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One-Dish Vegan: More than 150 Soul-Satisfying Recipes for Easy and Delicious One-Bowl and One-Plate Dinners Paperback – September 10, 2013
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Vegans have just as much need for soups and casseroles as any other eaters, dishes a cook can prepare ahead and that can serve for lunches at desks, for fast leftover meals, and for freezing against another day’s dinner. Robertson exhibits imagination and experience in her recipes’ design and execution. As do so many expert cooks, Robertson commences with stock—in this case, simple vegetable stock, which can add lots of flavor to many different dishes, not just to soups. Ethnic cuisines contribute intriguing variations on lasagna and even popular pad Thai. She devotes an entire chapter to chili. Certain ingredients appear frequently, especially chickpeas. But Robertson covers plenty of other beans and similar protein sources to help ensure balanced nutrition. Specialty items, such as nutritional yeast, appear sparingly. Those with particular food sensitivities will appreciate her noting which recipes avoid allergens like gluten and soy. --Mark Knoblauch
About the Author
Robin Robertson is a veteran restaurant chef, cooking teacher, and an acclaimed writer. She pens a regular column for VegNews Magazine and has written for Vegetarian Times, Health Naturally, Restaurant Business, National Culinary Review, American Culinary Federation Magazine, and Better Nutrition. She has written numerous cookbooks including the best-selling titles Vegan Planet, Vegan on the Cheap, and Quick-Fix Vegan. Robertson currently writes, promotes her books, and teaches classes on her innovative vegan cuisine from her home in the Shenandoah Valley of Virginia, where she lives with her husband and two cats. Her website is www.robinrobertson.com
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This cookbook has many of the same positive aspects as the previous ones: quick and easy preparation, real and common ingredients, overall healthy dishes, and easy adaptations for gluten free or soy free options.
My partner is gluten free, so we do modify quite a bit of the recipes from our favorite vegan authors. We've found it easier to modify than to stick to a dedicated gluten free and vegan cookbook (which many have unhealthy dishes or rare ingredients). Robertson actually has a wide variety of gluten free recipes, and most of the remainder do have easy options for substituting for a gluten free diet. The same goes for soy free. Most ingredients are easy to find, and are often already found in a vegan pantry. Foods such as silken tofu and almond milk can easily be found at Whole Foods and other markets in the same style.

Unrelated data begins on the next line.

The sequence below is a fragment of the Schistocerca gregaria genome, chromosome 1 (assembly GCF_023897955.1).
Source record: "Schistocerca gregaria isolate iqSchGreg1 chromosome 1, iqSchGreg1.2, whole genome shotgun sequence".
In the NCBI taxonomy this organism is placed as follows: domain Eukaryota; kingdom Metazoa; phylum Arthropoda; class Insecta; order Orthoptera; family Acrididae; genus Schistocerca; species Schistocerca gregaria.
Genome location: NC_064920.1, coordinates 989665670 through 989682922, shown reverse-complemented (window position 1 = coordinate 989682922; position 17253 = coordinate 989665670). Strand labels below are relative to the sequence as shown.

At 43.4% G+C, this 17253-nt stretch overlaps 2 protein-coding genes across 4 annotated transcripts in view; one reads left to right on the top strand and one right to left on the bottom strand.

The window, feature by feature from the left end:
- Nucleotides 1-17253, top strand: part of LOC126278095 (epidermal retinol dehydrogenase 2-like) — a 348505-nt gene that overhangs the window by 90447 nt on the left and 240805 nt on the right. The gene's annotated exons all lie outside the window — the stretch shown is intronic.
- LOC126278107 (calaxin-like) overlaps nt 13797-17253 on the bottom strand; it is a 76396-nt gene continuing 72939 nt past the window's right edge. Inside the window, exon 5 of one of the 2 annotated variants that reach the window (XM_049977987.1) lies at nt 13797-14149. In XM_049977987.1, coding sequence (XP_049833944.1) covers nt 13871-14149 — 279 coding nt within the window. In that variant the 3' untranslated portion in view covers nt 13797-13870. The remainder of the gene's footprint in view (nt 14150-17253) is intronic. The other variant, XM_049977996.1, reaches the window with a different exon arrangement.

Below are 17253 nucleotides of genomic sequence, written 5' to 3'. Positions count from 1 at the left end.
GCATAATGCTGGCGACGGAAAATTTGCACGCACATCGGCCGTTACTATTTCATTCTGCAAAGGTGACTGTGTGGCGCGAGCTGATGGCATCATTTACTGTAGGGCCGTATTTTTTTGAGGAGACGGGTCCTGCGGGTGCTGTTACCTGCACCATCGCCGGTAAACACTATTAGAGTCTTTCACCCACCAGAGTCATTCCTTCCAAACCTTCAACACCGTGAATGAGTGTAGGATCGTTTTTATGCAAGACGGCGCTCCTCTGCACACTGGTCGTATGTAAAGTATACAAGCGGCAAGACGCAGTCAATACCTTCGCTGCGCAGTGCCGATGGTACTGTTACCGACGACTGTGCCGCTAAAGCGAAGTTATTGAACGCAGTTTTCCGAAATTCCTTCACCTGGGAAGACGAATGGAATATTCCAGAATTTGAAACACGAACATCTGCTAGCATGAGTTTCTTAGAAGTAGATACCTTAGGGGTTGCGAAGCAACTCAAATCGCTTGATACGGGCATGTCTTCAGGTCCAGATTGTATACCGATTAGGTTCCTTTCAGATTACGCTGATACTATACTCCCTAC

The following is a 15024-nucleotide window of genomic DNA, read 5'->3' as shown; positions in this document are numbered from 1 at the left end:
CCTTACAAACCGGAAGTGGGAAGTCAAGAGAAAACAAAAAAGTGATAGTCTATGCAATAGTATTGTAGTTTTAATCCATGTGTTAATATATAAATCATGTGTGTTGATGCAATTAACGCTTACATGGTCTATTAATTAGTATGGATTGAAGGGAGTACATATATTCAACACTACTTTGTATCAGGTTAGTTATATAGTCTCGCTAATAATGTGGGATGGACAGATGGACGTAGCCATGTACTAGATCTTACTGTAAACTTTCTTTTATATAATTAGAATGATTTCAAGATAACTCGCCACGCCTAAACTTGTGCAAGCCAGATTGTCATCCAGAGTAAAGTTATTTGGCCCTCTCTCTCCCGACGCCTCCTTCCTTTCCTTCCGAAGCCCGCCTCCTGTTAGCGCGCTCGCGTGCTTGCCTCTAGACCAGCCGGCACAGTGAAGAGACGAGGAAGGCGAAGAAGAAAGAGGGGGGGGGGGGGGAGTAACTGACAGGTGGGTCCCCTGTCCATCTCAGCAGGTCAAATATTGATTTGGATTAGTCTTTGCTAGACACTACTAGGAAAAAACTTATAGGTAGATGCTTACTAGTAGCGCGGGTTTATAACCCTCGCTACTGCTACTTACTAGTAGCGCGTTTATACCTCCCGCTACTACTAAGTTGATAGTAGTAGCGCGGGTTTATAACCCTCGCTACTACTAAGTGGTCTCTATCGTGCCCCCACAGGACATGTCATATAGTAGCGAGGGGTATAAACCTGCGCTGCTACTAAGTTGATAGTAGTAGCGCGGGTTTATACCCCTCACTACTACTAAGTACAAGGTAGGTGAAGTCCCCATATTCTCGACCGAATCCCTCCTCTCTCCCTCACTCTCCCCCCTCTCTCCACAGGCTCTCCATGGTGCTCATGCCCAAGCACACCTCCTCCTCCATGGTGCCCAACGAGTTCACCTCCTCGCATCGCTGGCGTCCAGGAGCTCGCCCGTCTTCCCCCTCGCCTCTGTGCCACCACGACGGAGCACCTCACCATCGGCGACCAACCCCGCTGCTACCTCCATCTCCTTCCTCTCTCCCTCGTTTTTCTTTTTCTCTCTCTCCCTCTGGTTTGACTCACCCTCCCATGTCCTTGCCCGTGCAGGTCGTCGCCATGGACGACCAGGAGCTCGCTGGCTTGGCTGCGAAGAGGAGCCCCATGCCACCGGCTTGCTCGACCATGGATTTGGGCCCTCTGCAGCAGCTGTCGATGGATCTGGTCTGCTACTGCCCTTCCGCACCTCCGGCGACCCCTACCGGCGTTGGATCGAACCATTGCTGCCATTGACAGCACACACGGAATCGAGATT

One reason I love this book is the large section with nothing but chili! And they are each unique. I have been cooking through the chili section and I have to say I am very impressed. There is a lot more variety than I thought possible! Other great dishes include hearty salads, pastas, noodle dishes, stews, and more! The flavors are so fresh and appetizing that even my non-vegan friends enjoy the dishes!
The other note about this book - all of the recipes are one dish recipes. There are a few condiment recipes and options (such as vegan sour cream - she recommends making your own, but does say store bought can be used as well). But the condiment recipes are not included in the total, unlike some other cook books which claim beverage, condiments, and even dressings and frosting as individual recipes.
I have prepared a few dishes from this book and have been solidly impressed. Robertson counts among my favorite vegan cook book authors. Along with Lindsay Nixon, Terry Hope Romero and Isa Chandra Moskowitz. The blend of healthy and filling is quite appreciated for this vegan!
I also recommend the following vegan cook books:
The Happy Herbivore Cookbook: Over 175 Delicious Fat-Free and Low-Fat Vegan Recipes
Everyday Happy Herbivore: Over 175 Quick-and-Easy Fat-Free and Low-Fat Vegan Recipes
Quick-Fix Vegan: Healthy, Homestyle Meals in 30 Minutes or Less
Appetite for Reduction: 125 Fast and Filling Low-Fat Vegan Recipes
Viva Vegan!: 200 Authentic and Fabulous Recipes for Latin Food Lovers
I have made many of the recipes, and have yet to run into one that is overly difficult or not tasty. But seriously. This book is worth buying for the vegan chili recipes alone! The beer chili is my favorite so far!